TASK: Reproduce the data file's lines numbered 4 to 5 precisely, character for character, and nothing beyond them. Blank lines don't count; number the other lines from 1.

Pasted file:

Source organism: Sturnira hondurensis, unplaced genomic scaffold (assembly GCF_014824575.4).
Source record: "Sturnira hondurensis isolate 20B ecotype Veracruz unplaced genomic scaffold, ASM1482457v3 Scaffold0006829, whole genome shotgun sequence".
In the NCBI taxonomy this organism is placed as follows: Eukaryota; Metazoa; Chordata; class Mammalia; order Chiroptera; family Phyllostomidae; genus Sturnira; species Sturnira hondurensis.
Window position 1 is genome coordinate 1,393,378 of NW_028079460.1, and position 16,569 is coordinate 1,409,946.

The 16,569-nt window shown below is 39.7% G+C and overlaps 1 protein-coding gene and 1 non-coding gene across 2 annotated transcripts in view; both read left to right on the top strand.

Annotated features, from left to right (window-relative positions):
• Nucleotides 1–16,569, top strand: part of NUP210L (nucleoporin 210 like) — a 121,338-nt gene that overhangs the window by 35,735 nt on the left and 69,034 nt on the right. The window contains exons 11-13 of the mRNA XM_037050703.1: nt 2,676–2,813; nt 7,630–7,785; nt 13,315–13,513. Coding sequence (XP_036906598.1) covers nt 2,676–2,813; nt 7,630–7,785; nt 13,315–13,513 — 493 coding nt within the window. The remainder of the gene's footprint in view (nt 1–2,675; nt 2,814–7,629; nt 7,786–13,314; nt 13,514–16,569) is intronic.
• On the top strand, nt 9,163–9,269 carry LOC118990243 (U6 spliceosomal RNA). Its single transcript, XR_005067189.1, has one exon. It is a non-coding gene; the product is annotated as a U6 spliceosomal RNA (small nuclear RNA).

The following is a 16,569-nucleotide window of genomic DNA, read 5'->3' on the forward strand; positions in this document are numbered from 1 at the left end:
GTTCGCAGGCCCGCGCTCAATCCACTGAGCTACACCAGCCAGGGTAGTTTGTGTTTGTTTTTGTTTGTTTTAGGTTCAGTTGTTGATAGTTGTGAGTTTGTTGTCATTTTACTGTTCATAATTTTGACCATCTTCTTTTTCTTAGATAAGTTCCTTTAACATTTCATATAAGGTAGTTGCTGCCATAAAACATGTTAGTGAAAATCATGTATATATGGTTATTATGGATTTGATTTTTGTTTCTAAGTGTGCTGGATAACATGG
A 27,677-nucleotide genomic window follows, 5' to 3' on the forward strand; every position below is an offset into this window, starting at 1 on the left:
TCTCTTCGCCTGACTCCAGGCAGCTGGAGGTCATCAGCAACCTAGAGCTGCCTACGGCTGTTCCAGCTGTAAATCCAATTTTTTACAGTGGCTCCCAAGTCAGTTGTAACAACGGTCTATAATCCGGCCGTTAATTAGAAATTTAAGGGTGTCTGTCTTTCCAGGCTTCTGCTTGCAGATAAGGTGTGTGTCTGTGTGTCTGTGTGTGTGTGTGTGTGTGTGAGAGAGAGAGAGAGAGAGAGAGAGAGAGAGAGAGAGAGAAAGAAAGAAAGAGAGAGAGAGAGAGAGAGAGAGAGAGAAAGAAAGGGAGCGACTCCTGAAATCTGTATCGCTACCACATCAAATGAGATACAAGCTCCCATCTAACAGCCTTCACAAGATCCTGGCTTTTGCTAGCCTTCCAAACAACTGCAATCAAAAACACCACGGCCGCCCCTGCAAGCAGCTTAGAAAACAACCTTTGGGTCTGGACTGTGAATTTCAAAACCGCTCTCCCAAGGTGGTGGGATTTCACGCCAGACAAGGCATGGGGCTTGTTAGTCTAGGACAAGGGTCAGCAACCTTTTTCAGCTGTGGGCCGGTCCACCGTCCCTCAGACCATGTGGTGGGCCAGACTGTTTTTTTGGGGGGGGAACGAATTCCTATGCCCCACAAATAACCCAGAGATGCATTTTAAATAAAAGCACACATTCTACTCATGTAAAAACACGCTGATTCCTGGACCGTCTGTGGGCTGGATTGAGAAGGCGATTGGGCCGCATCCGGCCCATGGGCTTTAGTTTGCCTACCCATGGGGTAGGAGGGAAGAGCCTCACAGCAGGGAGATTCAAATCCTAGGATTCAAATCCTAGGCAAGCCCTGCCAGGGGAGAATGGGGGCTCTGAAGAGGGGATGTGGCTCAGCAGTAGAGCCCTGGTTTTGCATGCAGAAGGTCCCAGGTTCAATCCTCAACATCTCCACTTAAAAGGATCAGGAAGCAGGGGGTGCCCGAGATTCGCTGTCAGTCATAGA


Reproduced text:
Window position 1 is genome coordinate 1,393,378 of NW_028079460.1, and position 16,569 is coordinate 1,409,946.

The 16,569-nt window shown below is 39.7% G+C and overlaps 1 protein-coding gene and 1 non-coding gene across 2 annotated transcripts in view; both read left to right on the top strand.